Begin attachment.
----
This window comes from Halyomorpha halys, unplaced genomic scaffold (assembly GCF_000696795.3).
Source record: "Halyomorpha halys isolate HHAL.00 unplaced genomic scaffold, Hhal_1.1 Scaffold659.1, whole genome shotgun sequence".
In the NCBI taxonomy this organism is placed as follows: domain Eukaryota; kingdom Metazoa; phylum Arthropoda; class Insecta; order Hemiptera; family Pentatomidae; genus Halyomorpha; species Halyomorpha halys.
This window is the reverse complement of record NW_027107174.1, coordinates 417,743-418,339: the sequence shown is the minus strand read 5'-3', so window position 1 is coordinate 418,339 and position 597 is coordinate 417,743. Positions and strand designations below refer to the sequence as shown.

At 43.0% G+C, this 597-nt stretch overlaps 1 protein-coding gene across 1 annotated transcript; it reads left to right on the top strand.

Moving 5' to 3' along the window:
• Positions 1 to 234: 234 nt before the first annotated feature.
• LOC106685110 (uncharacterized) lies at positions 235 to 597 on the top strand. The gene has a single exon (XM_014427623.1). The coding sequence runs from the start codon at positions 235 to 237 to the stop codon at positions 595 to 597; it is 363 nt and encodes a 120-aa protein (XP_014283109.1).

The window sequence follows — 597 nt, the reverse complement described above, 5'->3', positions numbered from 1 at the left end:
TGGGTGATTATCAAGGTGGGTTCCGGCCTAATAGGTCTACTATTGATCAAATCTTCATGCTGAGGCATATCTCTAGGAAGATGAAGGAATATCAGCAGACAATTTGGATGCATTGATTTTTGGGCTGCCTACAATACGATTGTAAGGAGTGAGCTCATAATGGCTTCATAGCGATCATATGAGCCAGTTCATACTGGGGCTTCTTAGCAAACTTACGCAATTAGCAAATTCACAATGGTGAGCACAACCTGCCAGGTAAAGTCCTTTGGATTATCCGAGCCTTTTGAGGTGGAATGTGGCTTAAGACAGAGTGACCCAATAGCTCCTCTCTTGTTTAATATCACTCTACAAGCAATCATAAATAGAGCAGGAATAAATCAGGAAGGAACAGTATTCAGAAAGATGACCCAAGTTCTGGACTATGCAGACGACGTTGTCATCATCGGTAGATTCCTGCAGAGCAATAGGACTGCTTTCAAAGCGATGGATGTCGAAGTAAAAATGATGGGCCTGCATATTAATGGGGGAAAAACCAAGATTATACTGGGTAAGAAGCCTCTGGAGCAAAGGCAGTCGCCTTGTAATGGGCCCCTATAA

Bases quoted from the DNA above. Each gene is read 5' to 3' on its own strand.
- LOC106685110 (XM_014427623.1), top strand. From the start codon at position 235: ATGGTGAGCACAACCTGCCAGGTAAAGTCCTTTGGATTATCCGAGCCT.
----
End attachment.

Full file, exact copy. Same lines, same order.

This window comes from Halyomorpha halys, unplaced genomic scaffold (assembly GCF_000696795.3).
Source record: "Halyomorpha halys isolate HHAL.00 unplaced genomic scaffold, Hhal_1.1 Scaffold659.1, whole genome shotgun sequence".
In the NCBI taxonomy this organism is placed as follows: domain Eukaryota; kingdom Metazoa; phylum Arthropoda; class Insecta; order Hemiptera; family Pentatomidae; genus Halyomorpha; species Halyomorpha halys.
This window is the reverse complement of record NW_027107174.1, coordinates 417,743-418,339: the sequence shown is the minus strand read 5'-3', so window position 1 is coordinate 418,339 and position 597 is coordinate 417,743. Positions and strand designations below refer to the sequence as shown.

At 43.0% G+C, this 597-nt stretch overlaps 1 protein-coding gene across 1 annotated transcript; it reads left to right on the top strand.

Moving 5' to 3' along the window:
• Positions 1 to 234: 234 nt before the first annotated feature.
• LOC106685110 (uncharacterized) lies at positions 235 to 597 on the top strand. The gene has a single exon (XM_014427623.1). The coding sequence runs from the start codon at positions 235 to 237 to the stop codon at positions 595 to 597; it is 363 nt and encodes a 120-aa protein (XP_014283109.1).

The window sequence follows — 597 nt, the reverse complement described above, 5'->3', positions numbered from 1 at the left end:
TGGGTGATTATCAAGGTGGGTTCCGGCCTAATAGGTCTACTATTGATCAAATCTTCATGCTGAGGCATATCTCTAGGAAGATGAAGGAATATCAGCAGACAATTTGGATGCATTGATTTTTGGGCTGCCTACAATACGATTGTAAGGAGTGAGCTCATAATGGCTTCATAGCGATCATATGAGCCAGTTCATACTGGGGCTTCTTAGCAAACTTACGCAATTAGCAAATTCACAATGGTGAGCACAACCTGCCAGGTAAAGTCCTTTGGATTATCCGAGCCTTTTGAGGTGGAATGTGGCTTAAGACAGAGTGACCCAATAGCTCCTCTCTTGTTTAATATCACTCTACAAGCAATCATAAATAGAGCAGGAATAAATCAGGAAGGAACAGTATTCAGAAAGATGACCCAAGTTCTGGACTATGCAGACGACGTTGTCATCATCGGTAGATTCCTGCAGAGCAATAGGACTGCTTTCAAAGCGATGGATGTCGAAGTAAAAATGATGGGCCTGCATATTAATGGGGGAAAAACCAAGATTATACTGGGTAAGAAGCCTCTGGAGCAAAGGCAGTCGCCTTGTAATGGGCCCCTATAA

Bases quoted from the DNA above. Each gene is read 5' to 3' on its own strand.
- LOC106685110 (XM_014427623.1), top strand. From the start codon at position 235: ATGGTGAGCACAACCTGCCAGGTAAAGTCCTTTGGATTATCCGAGCCT.